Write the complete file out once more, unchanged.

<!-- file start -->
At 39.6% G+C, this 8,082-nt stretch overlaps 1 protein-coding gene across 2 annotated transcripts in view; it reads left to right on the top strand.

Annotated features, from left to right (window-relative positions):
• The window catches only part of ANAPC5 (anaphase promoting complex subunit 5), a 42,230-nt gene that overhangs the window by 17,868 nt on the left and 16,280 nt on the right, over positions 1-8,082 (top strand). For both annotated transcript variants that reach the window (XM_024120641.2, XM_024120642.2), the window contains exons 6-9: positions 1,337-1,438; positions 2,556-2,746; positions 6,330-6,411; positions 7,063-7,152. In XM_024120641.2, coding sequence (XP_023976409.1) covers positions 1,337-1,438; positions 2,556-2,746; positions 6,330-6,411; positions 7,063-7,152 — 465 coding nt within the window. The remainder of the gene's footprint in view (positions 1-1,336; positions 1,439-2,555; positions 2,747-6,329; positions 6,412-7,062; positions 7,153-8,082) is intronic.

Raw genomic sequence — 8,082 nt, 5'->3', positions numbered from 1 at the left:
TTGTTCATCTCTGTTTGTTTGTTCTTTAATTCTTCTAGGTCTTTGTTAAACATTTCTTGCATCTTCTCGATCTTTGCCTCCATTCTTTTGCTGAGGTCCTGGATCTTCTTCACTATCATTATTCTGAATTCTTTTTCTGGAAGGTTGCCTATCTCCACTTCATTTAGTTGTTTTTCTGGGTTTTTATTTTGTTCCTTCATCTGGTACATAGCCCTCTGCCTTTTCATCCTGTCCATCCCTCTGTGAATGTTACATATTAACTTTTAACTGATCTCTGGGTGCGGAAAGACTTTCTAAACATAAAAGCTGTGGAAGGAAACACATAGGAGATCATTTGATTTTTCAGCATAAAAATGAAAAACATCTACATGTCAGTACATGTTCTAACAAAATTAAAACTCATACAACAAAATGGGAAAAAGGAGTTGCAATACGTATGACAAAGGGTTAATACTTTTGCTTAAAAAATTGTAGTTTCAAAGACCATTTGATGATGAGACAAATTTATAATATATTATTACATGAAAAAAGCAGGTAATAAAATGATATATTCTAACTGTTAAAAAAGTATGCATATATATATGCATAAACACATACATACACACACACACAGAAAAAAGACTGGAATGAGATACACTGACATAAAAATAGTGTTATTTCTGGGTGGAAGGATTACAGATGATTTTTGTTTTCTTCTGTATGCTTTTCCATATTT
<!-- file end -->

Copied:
At 39.6% G+C, this 8,082-nt stretch overlaps 1 protein-coding gene across 2 annotated transcripts in view; it reads left to right on the top strand.

Annotated features, from left to right (window-relative positions):
• The window catches only part of ANAPC5 (anaphase promoting complex subunit 5), a 42,230-nt gene that overhangs the window by 17,868 nt on the left and 16,280 nt on the right, over positions 1-8,082 (top strand). For both annotated transcript variants that reach the window (XM_024120641.2, XM_024120642.2), the window contains exons 6-9: positions 1,337-1,438; positions 2,556-2,746; positions 6,330-6,411; positions 7,063-7,152. In XM_024120641.2, coding sequence (XP_023976409.1) covers positions 1,337-1,438; positions 2,556-2,746; positions 6,330-6,411; positions 7,063-7,152 — 465 coding nt within the window. The remainder of the gene's footprint in view (positions 1-1,336; positions 1,439-2,555; positions 2,747-6,329; positions 6,412-7,062; positions 7,153-8,082) is intronic.

Raw genomic sequence — 8,082 nt, 5'->3', positions numbered from 1 at the left:
TTGTTCATCTCTGTTTGTTTGTTCTTTAATTCTTCTAGGTCTTTGTTAAACATTTCTTGCATCTTCTCGATCTTTGCCTCCATTCTTTTGCTGAGGTCCTGGATCTTCTTCACTATCATTATTCTGAATTCTTTTTCTGGAAGGTTGCCTATCTCCACTTCATTTAGTTGTTTTTCTGGGTTTTTATTTTGTTCCTTCATCTGGTACATAGCCCTCTGCCTTTTCATCCTGTCCATCCCTCTGTGAATGTTACATATTAACTTTTAACTGATCTCTGGGTGCGGAAAGACTTTCTAAACATAAAAGCTGTGGAAGGAAACACATAGGAGATCATTTGATTTTTCAGCATAAAAATGAAAAACATCTACATGTCAGTACATGTTCTAACAAAATTAAAACTCATACAACAAAATGGGAAAAAGGAGTTGCAATACGTATGACAAAGGGTTAATACTTTTGCTTAAAAAATTGTAGTTTCAAAGACCATTTGATGATGAGACAAATTTATAATATATTATTACATGAAAAAAGCAGGTAATAAAATGATATATTCTAACTGTTAAAAAAGTATGCATATATATATGCATAAACACATACATACACACACACACAGAAAAAAGACTGGAATGAGATACACTGACATAAAAATAGTGTTATTTCTGGGTGGAAGGATTACAGATGATTTTTGTTTTCTTCTGTATGCTTTTCCATATTT